Who is required to use Form IR56B?
All employers in Hong Kong who pay employment income to their employees are required to use Form IR56B. This form is not limited to full-time employees and also covers part-time and temporary workers. Essentially, any individual who receives employment income in Hong Kong must have their particulars reported on Form IR56B.
Step-by-Step Guide to Completing Form IR56B
- Employee Particulars: Start by providing detailed particulars of each employee, including their name, Hong Kong Identity Card (HKID) number, and employment income details. Ensure that the information is accurate and matches your employee’s records.
- Income Breakdown: Report the employee’s total income, including salaries, wages, bonuses, commissions, and any other taxable income. Additionally, specify any non-employment income or benefits.
- Deductions: Specify any allowable deductions, exemptions, or allowances applicable to the employee’s income, such as child allowances or home loan interest deductions.
- Tax Calculation: Calculate the amount of tax payable by the employee, based on the reported income and deductions. Ensure that the tax calculations are accurate and up-to-date with Hong Kong tax laws.
- Declaration: Once the form is complete, the authorized signatory of your organization should sign and date the declaration, confirming the accuracy of the information provided.
Filing Deadlines and Payment
Important Filing Dates
Like elsewhere in the world, getting your tax filings in before the deadline is extremely important. Especially for the Employer’s Return in Hong Kong, IRD is stringent about deadlines, and missing them can result in penalties. Here are key dates to keep in mind:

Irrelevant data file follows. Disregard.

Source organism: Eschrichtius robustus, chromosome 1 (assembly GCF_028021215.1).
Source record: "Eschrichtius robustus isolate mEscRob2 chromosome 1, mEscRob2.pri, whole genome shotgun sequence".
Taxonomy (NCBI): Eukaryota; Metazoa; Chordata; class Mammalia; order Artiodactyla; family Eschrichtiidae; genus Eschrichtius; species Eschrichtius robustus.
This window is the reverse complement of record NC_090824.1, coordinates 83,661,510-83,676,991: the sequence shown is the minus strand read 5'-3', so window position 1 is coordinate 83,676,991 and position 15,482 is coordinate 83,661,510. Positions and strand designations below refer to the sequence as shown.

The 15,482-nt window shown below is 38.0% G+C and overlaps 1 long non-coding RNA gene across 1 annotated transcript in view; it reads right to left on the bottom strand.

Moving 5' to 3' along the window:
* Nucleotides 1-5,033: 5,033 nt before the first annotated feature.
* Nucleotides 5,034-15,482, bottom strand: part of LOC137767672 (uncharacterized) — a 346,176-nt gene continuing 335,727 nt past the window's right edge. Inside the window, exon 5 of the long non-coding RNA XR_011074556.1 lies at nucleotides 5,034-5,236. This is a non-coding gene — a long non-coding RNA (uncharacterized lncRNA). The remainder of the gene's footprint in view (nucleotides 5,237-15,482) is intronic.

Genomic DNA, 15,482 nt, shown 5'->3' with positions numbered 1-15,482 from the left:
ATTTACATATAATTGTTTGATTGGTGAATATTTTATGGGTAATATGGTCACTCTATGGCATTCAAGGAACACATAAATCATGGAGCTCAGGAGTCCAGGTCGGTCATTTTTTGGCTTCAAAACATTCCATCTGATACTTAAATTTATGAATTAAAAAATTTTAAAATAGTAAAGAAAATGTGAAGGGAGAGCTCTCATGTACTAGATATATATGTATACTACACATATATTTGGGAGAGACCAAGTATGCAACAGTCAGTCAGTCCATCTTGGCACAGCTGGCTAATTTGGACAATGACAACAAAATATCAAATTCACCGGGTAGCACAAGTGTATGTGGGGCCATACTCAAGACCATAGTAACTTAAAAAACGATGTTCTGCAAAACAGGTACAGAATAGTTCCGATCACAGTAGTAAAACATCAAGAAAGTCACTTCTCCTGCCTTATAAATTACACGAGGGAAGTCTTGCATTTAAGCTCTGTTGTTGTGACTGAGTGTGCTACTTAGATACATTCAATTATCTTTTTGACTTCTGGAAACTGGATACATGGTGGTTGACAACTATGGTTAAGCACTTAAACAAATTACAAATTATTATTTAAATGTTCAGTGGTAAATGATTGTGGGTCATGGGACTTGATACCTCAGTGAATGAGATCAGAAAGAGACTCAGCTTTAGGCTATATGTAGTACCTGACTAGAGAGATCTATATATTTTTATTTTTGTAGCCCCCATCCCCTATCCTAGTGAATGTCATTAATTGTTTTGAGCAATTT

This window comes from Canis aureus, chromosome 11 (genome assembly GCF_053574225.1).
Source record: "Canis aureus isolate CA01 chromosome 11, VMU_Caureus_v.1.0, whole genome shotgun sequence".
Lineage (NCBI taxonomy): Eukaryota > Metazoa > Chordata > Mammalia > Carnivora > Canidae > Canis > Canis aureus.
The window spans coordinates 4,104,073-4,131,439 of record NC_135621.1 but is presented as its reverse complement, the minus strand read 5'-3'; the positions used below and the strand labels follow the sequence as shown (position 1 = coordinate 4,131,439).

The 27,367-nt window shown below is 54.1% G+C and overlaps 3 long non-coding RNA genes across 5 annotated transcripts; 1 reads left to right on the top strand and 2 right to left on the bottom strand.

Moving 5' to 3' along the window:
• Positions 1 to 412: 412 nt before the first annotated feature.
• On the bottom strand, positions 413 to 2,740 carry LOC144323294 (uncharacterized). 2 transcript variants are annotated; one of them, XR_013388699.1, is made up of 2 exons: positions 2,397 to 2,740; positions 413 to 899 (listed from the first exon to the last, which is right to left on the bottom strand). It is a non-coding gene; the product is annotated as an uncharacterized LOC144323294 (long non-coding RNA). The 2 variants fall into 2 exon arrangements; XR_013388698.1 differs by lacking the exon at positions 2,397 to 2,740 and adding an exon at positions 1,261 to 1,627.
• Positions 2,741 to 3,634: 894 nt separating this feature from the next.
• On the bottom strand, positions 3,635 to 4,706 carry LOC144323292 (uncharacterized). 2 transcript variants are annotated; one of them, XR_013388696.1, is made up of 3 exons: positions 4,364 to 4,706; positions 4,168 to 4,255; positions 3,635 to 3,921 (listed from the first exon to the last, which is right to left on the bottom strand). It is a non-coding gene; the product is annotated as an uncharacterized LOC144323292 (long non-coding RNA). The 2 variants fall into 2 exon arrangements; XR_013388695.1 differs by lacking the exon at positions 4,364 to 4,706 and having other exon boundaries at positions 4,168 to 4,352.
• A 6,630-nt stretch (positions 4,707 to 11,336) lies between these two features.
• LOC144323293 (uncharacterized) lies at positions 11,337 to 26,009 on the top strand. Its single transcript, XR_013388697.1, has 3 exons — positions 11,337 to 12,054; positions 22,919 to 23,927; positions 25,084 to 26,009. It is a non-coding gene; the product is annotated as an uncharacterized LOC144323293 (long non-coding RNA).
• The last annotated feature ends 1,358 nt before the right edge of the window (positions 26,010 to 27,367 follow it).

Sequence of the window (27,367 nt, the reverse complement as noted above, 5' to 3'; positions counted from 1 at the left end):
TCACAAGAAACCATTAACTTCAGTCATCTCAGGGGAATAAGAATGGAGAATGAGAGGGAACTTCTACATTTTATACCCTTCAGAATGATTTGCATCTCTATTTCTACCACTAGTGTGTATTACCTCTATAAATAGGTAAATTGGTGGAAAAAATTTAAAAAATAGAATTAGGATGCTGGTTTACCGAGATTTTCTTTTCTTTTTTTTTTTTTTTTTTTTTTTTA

Form BIR56A (Employer’s Return of Remuneration and Pensions): This form should be submitted to the IRD within one month of the date of issuance, which is typically in April. The specific date may vary, so it’s essential to check the form for the exact deadline.
Form IR56B (Employer’s Return—Employee’s Particulars): Similar to Form BIR56A, this form should be submitted to the IRD within one month of the date of issuance, usually in April. Again, be sure to check the specific deadline on the form.
Penalties for Late Filing or Non-Compliance
Hong Kong has strict penalties for late filing or non-compliance with tax regulations. Employers who fail to submit their Employer’s Return by the stipulated deadline may face financial penalties. These penalties can vary based on the delay, the number of employees, and other factors. Penalties include:
- A compound penalty of up to HK$10,000 under section 80(1) of the Inland Revenue Ordinance (IRO).
- An estimated tax assessment by the IRD based on the best judgment of the Commissioner.
- A penalty in the form of additional tax under section 82A of the IRO, which may range from 10% to 300% of the tax undercharged or would have been undercharged.
- A court order to comply with the filing requirements within a specified time.
- A prosecution under section 80(2) of the IRO for making false statements or omitting any particulars in the Employer’s Return, which may result in a fine of HK$10,000 and imprisonment for six months.
To avoid penalties, it’s crucial to meet the filing deadlines promptly and accurately.
Making Payments and Calculating Taxes
Accurate calculation and timely payment of taxes are fundamental to the Employer’s Return process. Taxes should be calculated based on the employees’ income, allowances, and deductions. Hong Kong follows a progressive tax system, with tax rates that vary according to income levels. You can refer to the Inland Revenue Department’s tax tables and guidelines to ensure the correct calculation of taxes.
Options for Electronic Submission and Payment